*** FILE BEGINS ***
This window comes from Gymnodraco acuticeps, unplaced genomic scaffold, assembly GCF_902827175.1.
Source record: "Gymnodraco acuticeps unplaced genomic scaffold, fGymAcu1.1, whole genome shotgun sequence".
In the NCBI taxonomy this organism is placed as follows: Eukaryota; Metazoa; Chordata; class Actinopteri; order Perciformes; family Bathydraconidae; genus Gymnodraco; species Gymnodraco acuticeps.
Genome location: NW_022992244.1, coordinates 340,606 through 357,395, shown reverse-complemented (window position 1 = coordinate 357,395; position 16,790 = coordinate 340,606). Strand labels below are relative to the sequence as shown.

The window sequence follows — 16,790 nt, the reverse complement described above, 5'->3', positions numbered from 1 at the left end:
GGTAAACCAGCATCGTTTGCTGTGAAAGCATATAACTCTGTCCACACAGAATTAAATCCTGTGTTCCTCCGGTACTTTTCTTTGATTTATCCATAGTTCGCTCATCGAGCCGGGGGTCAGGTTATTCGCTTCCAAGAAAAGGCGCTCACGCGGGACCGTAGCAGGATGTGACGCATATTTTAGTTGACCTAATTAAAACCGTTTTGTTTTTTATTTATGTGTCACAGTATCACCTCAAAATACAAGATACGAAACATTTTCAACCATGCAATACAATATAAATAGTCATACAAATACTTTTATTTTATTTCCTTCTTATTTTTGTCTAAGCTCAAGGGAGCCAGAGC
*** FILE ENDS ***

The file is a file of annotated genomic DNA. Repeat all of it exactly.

This window comes from Gymnodraco acuticeps, unplaced genomic scaffold, assembly GCF_902827175.1.
Source record: "Gymnodraco acuticeps unplaced genomic scaffold, fGymAcu1.1, whole genome shotgun sequence".
In the NCBI taxonomy this organism is placed as follows: Eukaryota; Metazoa; Chordata; class Actinopteri; order Perciformes; family Bathydraconidae; genus Gymnodraco; species Gymnodraco acuticeps.
Genome location: NW_022992244.1, coordinates 340,606 through 357,395, shown reverse-complemented (window position 1 = coordinate 357,395; position 16,790 = coordinate 340,606). Strand labels below are relative to the sequence as shown.

The window sequence follows — 16,790 nt, the reverse complement described above, 5'->3', positions numbered from 1 at the left end:
GGTAAACCAGCATCGTTTGCTGTGAAAGCATATAACTCTGTCCACACAGAATTAAATCCTGTGTTCCTCCGGTACTTTTCTTTGATTTATCCATAGTTCGCTCATCGAGCCGGGGGTCAGGTTATTCGCTTCCAAGAAAAGGCGCTCACGCGGGACCGTAGCAGGATGTGACGCATATTTTAGTTGACCTAATTAAAACCGTTTTGTTTTTTATTTATGTGTCACAGTATCACCTCAAAATACAAGATACGAAACATTTTCAACCATGCAATACAATATAAATAGTCATACAAATACTTTTATTTTATTTCCTTCTTATTTTTGTCTAAGCTCAAGGGAGCCAGAGC